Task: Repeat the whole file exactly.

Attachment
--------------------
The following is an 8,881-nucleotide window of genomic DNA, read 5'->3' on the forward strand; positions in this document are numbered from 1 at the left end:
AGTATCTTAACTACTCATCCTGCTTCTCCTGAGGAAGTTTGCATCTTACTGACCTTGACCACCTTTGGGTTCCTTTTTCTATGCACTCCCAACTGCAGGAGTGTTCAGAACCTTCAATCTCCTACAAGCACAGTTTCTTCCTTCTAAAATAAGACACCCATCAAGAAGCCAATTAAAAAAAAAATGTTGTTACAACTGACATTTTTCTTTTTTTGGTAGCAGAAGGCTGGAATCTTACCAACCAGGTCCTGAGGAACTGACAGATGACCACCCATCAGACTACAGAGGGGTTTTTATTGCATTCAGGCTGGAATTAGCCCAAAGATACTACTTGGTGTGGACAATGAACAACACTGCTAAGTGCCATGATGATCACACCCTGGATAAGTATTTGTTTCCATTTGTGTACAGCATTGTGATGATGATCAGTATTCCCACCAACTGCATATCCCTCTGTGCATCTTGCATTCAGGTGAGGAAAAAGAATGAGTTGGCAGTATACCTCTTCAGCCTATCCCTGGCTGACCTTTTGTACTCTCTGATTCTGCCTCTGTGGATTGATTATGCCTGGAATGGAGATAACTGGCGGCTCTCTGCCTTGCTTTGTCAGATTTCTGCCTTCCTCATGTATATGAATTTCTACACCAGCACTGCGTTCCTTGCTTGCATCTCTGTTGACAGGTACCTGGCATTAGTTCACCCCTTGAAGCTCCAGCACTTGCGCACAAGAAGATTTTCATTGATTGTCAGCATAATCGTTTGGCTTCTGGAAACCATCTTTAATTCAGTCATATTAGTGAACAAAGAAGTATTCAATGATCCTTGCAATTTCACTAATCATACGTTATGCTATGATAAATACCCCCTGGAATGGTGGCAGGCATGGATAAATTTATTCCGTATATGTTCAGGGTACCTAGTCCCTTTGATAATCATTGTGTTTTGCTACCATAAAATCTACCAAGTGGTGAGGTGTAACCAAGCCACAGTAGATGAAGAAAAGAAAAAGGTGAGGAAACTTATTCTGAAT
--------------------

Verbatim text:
The following is an 8,881-nucleotide window of genomic DNA, read 5'->3' on the forward strand; positions in this document are numbered from 1 at the left end:
AGTATCTTAACTACTCATCCTGCTTCTCCTGAGGAAGTTTGCATCTTACTGACCTTGACCACCTTTGGGTTCCTTTTTCTATGCACTCCCAACTGCAGGAGTGTTCAGAACCTTCAATCTCCTACAAGCACAGTTTCTTCCTTCTAAAATAAGACACCCATCAAGAAGCCAATTAAAAAAAAAATGTTGTTACAACTGACATTTTTCTTTTTTTGGTAGCAGAAGGCTGGAATCTTACCAACCAGGTCCTGAGGAACTGACAGATGACCACCCATCAGACTACAGAGGGGTTTTTATTGCATTCAGGCTGGAATTAGCCCAAAGATACTACTTGGTGTGGACAATGAACAACACTGCTAAGTGCCATGATGATCACACCCTGGATAAGTATTTGTTTCCATTTGTGTACAGCATTGTGATGATGATCAGTATTCCCACCAACTGCATATCCCTCTGTGCATCTTGCATTCAGGTGAGGAAAAAGAATGAGTTGGCAGTATACCTCTTCAGCCTATCCCTGGCTGACCTTTTGTACTCTCTGATTCTGCCTCTGTGGATTGATTATGCCTGGAATGGAGATAACTGGCGGCTCTCTGCCTTGCTTTGTCAGATTTCTGCCTTCCTCATGTATATGAATTTCTACACCAGCACTGCGTTCCTTGCTTGCATCTCTGTTGACAGGTACCTGGCATTAGTTCACCCCTTGAAGCTCCAGCACTTGCGCACAAGAAGATTTTCATTGATTGTCAGCATAATCGTTTGGCTTCTGGAAACCATCTTTAATTCAGTCATATTAGTGAACAAAGAAGTATTCAATGATCCTTGCAATTTCACTAATCATACGTTATGCTATGATAAATACCCCCTGGAATGGTGGCAGGCATGGATAAATTTATTCCGTATATGTTCAGGGTACCTAGTCCCTTTGATAATCATTGTGTTTTGCTACCATAAAATCTACCAAGTGGTGAGGTGTAACCAAGCCACAGTAGATGAAGAAAAGAAAAAGGTGAGGAAACTTATTCTGAAT